Honeybees 'entomb' hives

Discussion in 'Bee News' started by m.s., Apr 11, 2011.

  1. m.s.

    m.s. New Member

    Messages:
    32
    Likes Received:
    0
    Trophy Points:
    0
    Honeybees 'entomb' hives to protect against pesticides, say scientists

    By sealing up cells full of contaminated pollen, bees appear to be attempting to protect the rest of the hive, full story at guardian.co.uk/environment
     
  2. PerryBee

    PerryBee New Member

    Messages:
    5,829
    Likes Received:
    1
    Trophy Points:
    0
    I just read information I received from our Provincial Bee Health Adsvisor linked to the article you are referring to m.s.

    Jeffrey Pettis is the man being quoted and I was about to post it as well but you beat me to it. While the bees appear to be "entombing" the pollen in an effort to seal it off, the end result is that the behaviour in unsuccesful.
    "The presence of entombing is the biggest single predictor of colony loss". It's a defence mechanism that has failed".
    Interesting read.
     

  3. m.s.

    m.s. New Member

    Messages:
    32
    Likes Received:
    0
    Trophy Points:
    0
    maybe (probably) next time

    Thank you much for the micro version, interesting read indeed.
     
  4. PerryBee

    PerryBee New Member

    Messages:
    5,829
    Likes Received:
    1
    Trophy Points:
    0
    The article that I have is slightly different than the one you have posted m.s. but it has the same conclusions. The one I have also dabbles into Pettis' thoughts on neonicitinoids and their effects on bees.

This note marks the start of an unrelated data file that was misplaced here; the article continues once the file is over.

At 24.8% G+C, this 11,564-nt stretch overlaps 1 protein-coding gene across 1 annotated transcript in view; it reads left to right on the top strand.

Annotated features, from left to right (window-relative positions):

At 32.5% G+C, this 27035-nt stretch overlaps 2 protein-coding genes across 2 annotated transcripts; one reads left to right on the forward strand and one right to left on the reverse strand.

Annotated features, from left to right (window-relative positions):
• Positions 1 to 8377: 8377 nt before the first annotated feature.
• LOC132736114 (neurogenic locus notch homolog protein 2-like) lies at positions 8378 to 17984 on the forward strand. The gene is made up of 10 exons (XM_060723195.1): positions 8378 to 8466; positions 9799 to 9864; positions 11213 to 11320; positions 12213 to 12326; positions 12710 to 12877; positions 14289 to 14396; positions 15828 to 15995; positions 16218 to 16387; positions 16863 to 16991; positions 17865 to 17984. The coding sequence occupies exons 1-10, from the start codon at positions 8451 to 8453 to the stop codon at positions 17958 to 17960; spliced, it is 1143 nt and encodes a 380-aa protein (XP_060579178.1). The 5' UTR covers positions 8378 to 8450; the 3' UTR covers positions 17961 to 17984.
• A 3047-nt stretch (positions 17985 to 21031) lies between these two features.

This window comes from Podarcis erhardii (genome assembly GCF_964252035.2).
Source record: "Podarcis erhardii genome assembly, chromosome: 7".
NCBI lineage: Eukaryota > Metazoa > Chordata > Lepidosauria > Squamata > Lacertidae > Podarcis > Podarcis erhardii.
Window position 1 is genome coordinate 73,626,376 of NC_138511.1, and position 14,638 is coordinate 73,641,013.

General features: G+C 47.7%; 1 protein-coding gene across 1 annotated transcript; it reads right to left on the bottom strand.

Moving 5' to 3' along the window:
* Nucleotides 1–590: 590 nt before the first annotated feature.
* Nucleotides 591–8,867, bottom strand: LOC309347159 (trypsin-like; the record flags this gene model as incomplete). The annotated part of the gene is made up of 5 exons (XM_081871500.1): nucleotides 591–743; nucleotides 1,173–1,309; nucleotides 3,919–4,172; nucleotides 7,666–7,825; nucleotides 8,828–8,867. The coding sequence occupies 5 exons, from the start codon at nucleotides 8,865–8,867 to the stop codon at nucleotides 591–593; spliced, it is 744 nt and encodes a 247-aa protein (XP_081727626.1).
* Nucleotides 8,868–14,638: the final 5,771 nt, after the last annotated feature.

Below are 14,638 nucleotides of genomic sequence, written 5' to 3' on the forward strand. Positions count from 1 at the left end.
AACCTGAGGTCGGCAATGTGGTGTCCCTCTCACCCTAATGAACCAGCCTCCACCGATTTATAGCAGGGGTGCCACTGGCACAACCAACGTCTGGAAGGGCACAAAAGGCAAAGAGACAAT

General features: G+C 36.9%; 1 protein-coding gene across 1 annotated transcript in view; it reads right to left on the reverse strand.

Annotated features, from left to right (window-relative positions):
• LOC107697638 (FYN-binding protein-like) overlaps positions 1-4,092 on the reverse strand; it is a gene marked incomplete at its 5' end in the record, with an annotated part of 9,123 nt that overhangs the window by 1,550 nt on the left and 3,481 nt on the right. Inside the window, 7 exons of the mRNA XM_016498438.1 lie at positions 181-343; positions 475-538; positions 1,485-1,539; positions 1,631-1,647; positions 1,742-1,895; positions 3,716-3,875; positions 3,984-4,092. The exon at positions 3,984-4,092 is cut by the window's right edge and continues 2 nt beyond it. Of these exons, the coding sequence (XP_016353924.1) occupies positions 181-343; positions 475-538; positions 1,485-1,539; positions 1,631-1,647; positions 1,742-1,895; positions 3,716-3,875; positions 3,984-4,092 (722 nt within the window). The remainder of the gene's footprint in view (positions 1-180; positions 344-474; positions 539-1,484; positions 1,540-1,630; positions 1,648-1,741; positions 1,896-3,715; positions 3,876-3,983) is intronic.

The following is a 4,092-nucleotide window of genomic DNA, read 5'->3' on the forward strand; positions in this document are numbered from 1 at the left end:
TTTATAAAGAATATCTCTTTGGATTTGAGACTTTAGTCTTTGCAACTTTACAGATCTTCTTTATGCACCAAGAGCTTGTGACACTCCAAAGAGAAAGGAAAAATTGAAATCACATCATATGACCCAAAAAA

"Pettis' own research, which he announced will be published in a peer-reviewed
    journal as soon as next month, found that neonicotinoids can kill bees at doses "below the level
    of detection." And virtually the entire U.S. corn crop, which covers about 25 percent of all
    cropland in the country, is treated with them."
    This part may be old news and in the article Pettis seems reluctant to outright blame neonics.
    The "entombing" stuff is fascinating though!

    m.s. - you're right on top of this stuff, keep us posted!
     
  5. m.s.

    m.s. New Member

    Messages:
    32
    Likes Received:
    0
    Trophy Points:
    0
    Is it possible to share your source(s)? On top of it? yeah right

    Another article on a study at extensions.org/bee-health
     
  6. PerryBee

    PerryBee New Member

    Messages:
    5,829
    Likes Received:
    1
    Trophy Points:
    0
    Another interesting read m.s.
    The idea that chemical residues in the hive can shorten the lifespan of a forager from 8 days to 4 is frightening! As the article suggests the cascade effect on the entire population of the colony would be enormous!
    I do not know the origin of the Pettis article I received as it came in a PDF format from our Provincial Advisor.
     
  7. LtlWilli

    LtlWilli New Member

    Messages:
    231
    Likes Received:
    0
    Trophy Points:
    0
    Very interesting reading... Thanks for posting the link...We have to learn as well as work at our avocation.
    LtlWilli